Domestic Violence and the BPD
Domestic violence is a huge problem in Massachusetts. According to Jane Doe Inc., there was a record-breaking 43 domestic homicides in the state last year, and the number of domestic homicides has tripled since 2005. Pair this with today’s news that the Boston Police Department is going easy on officers accused of abusing their wives and girlfriends, and it’s not looking so good for 2008.
Despite the media attention on how many women were killed due to violence last year, the Police Department is surprisingly easy on officers who abuse women.
The punishments handed down by Police Department brass in those cases include two five-day suspensions, three 30-day suspensions and one 40-day suspension. Of the remaining officers who were investigated, two retired, two resigned and one has a criminal case pending.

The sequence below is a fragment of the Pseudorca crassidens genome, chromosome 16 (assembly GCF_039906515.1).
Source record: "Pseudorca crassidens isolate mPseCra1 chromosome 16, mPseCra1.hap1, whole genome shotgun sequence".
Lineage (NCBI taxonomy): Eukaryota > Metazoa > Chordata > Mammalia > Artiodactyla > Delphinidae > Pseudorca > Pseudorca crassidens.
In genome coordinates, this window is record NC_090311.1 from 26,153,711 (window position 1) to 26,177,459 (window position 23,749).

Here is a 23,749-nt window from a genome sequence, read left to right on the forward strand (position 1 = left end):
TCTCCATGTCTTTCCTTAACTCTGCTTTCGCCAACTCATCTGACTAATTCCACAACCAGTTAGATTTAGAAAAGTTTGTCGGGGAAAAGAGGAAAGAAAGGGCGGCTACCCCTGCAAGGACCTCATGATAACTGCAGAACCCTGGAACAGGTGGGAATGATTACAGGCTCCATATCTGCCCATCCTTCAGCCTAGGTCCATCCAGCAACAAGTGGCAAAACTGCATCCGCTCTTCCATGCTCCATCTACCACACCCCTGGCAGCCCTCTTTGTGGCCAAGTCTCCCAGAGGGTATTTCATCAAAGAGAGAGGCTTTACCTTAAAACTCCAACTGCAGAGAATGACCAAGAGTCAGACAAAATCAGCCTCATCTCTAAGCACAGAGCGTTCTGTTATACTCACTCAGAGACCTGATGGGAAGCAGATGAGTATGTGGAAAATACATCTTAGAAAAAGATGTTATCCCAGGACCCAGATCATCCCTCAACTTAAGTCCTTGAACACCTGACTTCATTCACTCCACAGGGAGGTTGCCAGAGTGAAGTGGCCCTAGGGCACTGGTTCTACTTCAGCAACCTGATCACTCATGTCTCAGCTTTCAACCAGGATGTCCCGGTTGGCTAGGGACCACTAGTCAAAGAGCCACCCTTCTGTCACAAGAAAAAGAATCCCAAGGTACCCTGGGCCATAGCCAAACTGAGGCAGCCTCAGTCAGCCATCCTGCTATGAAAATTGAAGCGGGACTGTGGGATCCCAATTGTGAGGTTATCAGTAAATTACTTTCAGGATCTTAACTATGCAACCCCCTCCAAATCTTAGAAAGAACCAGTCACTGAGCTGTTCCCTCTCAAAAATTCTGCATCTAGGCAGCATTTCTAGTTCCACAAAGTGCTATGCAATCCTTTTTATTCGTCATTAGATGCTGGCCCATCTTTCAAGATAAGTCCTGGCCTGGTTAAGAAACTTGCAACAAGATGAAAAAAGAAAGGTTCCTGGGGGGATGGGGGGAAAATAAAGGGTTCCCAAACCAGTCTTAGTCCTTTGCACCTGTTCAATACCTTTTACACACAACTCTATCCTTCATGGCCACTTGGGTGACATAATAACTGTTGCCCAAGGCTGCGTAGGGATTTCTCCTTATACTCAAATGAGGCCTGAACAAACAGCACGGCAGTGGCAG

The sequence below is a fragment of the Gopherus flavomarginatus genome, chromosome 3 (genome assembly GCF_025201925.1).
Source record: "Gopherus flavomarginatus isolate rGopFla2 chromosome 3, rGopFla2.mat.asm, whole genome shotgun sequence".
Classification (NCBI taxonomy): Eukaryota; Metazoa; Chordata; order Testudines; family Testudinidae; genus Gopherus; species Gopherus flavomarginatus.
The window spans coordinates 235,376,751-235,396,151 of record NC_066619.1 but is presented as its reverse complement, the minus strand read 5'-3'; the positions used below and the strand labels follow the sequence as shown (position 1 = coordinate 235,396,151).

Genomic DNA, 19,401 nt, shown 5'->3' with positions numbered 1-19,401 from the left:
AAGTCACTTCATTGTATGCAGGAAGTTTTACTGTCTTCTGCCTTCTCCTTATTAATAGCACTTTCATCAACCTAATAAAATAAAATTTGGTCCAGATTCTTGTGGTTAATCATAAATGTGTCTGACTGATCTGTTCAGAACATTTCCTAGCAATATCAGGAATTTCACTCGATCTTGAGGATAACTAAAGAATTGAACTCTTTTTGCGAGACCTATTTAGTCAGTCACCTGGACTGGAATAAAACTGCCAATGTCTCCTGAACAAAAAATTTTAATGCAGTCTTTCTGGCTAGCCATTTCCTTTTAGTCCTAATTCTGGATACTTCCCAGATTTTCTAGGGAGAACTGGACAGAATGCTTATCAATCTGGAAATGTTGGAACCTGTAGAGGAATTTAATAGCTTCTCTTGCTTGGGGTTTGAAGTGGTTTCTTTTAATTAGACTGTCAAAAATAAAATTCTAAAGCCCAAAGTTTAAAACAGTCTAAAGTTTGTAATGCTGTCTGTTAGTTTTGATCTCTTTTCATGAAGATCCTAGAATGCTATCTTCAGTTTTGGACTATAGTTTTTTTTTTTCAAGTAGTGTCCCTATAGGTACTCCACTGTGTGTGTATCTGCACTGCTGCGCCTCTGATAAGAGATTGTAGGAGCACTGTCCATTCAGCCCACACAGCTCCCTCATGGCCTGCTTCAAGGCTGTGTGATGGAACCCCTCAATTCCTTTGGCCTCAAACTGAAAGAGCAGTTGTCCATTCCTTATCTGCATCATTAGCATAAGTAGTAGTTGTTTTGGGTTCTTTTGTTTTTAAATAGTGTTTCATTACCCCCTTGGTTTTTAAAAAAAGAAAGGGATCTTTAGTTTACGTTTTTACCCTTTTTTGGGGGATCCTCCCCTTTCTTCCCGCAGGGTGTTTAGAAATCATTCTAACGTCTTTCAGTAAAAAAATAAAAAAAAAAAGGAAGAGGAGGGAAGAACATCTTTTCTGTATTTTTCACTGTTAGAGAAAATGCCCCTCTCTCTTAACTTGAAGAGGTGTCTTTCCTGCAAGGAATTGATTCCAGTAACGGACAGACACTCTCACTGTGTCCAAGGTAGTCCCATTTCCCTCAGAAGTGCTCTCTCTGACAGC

The BPD has a new policy that states officers can be fired for domestic abuse allegations, even if he or she isn’t found guilty in court, but it isn’t an automatic punishment.
Making an example of cops who abuse women won’t stop the increase in domestic violence in the state. Many experts point to tight budgets that force local government to stop programs that help prevent abuse and homicides in the home. But this isn’t quibbling over overtime abuse—this is actual abuse.
By having a zero-tolerance policy within its own ranks, it sends the message that the police department is serious about prosecuting domestic violence. Ignoring abuse doesn’t make it go away. Just ask the Archdiocese.